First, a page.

Oakland, California (EastBayDaily) — Millions of middle-aged Americans worry about parents in their 50’s and 60’s who lack long term care insurance (LTCi). Should they buy policies for their unprotected parents, and if so, how should they go about it? They can learn by trial and error, but that can be a recipe for delay, false starts, and frustration. Today the LTC Guild applauds Paula Taylor for supplying a clear path based on years of experience.
A simple four-step process, developed by Taylor, may be helpful to children who want to consider this approach. Taylor is an LTCi specialist and member of the LTC Guild, the social network for the long-term care industry.
1. Confirm that long-term care insurance is the best solution. “It should serve your own needs as well as the parent’s,” says Taylor. “Also, determine if LTCi is a better solution than other alternatives.” She recommends answering questions such as — Are you prepared for one or more parent to move in with you? Or is a brother or sister?
In the absence of LTC insurance, who in your family would be the default caregiver? “It’s often a woman who assumes this role,” says Taylor. “Is someone available and willing to help with eating, dressing, toileting?”
Are you wealthy enough to pay for care out of savings, or would that jeopardize your own retirement? Taylor tells of a California family, the Maravillia’s, that investigated annuities, mutual funds, and savings as a means of financing their mother’s care. “They found the market risk too high and interest rates too low,” says Taylor. “That left LTCi as the best option.”
2. Thoroughly research the LTCi options before approaching your parent. Working with an LTCi specialist, design a plan that is appropriate and comfortably affordable. “Pinpoint the right policy for your situation,” says Taylor. You cannot submit an application without the participation of the person to be insured, so you’re not done yet.
3. Gain buy-in from your siblings. “Everyone should be consulted before you approach your parent,” says Taylor. This can be done in a family gathering or by phone. The concerns and involvement of all should be addressed. So should the question of who pays. “In the Maravillia family,” says Taylor, “four of the seven children were in a position to help with the premium, and a brother who had made a lot of money agreed to cover extra costs if the insurance didn’t pay enough.”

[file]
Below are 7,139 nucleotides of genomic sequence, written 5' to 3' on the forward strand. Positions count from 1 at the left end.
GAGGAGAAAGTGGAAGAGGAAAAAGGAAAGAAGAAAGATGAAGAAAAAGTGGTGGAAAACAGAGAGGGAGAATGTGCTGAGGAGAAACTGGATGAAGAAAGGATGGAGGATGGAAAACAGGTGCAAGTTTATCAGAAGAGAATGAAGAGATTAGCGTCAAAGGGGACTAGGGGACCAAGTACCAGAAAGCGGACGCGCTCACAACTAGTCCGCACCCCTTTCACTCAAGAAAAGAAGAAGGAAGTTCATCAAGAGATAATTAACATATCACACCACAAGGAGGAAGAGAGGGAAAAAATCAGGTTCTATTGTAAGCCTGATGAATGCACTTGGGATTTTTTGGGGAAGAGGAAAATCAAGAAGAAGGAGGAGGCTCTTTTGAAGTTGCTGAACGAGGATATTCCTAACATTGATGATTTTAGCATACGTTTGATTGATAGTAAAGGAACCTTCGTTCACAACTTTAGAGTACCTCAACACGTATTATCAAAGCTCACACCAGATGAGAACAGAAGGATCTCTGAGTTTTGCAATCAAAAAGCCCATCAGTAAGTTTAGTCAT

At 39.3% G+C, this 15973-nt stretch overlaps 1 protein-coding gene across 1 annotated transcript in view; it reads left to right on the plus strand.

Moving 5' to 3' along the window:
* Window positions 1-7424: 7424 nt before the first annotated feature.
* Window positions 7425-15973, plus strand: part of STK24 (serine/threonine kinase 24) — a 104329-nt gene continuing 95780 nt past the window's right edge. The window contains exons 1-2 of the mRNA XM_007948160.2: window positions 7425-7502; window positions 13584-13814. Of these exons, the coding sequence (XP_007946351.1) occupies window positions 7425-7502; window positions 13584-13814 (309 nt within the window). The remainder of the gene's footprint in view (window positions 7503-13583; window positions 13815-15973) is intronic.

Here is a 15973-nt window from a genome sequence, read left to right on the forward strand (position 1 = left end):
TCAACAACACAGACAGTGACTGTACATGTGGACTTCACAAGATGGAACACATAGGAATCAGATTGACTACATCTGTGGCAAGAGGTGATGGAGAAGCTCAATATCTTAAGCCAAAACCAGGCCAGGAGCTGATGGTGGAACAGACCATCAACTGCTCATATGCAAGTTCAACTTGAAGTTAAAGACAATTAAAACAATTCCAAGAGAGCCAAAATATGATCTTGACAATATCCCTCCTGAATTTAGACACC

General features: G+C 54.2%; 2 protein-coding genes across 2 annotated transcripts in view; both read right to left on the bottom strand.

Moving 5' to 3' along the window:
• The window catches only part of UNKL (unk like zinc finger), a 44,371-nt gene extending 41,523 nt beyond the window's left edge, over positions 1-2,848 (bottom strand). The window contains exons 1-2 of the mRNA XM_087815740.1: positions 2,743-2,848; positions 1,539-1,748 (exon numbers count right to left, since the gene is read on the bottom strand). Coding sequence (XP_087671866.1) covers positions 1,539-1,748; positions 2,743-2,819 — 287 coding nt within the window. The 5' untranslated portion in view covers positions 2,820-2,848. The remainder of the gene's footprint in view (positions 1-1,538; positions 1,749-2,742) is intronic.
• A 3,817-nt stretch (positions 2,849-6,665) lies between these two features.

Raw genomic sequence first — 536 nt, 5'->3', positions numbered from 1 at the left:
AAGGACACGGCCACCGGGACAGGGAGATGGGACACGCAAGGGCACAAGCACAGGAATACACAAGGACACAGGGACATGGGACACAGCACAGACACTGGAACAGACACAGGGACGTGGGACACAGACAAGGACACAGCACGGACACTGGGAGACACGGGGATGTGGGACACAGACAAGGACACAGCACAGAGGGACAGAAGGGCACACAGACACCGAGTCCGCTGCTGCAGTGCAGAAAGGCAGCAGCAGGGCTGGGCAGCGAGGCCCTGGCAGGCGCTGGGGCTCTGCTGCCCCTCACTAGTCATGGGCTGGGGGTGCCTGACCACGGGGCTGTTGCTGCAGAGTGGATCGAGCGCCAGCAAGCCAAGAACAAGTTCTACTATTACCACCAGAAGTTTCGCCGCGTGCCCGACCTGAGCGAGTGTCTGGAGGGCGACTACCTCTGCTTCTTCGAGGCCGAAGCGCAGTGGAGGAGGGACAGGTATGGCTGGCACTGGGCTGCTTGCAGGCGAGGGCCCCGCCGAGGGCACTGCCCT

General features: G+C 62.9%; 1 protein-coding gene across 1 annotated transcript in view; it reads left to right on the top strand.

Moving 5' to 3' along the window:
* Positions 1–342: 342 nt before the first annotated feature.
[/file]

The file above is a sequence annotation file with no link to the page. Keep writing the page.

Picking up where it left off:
4. Present the plan to your parent. He or she may not react favorably. “At first our mother was resistant,” says Lucille Maravillia. “She didn’t want us to spend the money, but finally agreed it was the best solution.” Once your parent says yes, it’s time to apply for a policy. Remember, the insurance must be purchased before care is needed and while the parent can still health-qualify. For the Maravillia family, LTCi protection has been in place for 10 years.
“Over time Mother is so grateful,” says Lucille. “She has seen friends who struggled because they don’t have the insurance. She is very active and independent and she thanks us all the time. It has given her a lot of peace of mind. For us it was a gift of love.”
Paula Taylor is an agent with LTC Partners and Insurance Services, LLC, the California division of LTC Financial Partners, LLC, a national agency of LTC professionals. Her primary goal is to educate her clients so they can protect their independence and assets, and not burden their loves ones. She provides education programs for accountants, attorneys, insurance professionals and financial advisors. In addition, she works with employers who are concerned about the effect that long-term care needs may have on employees and their families.
Taylor may be reached at (800) 303-1103 or http://www.paulataylorltc.com. Lucille Maravillia is a health insurance agent with offices in San Jose. The LTC Guild — http://ltcguild.ning.com — is a social network described as "the place where long-term care and allied professionals meet one another and the public, form local chapters, schedule meetings, and share information." It is managed by EraNova Institute of Mountain Lakes, NJ.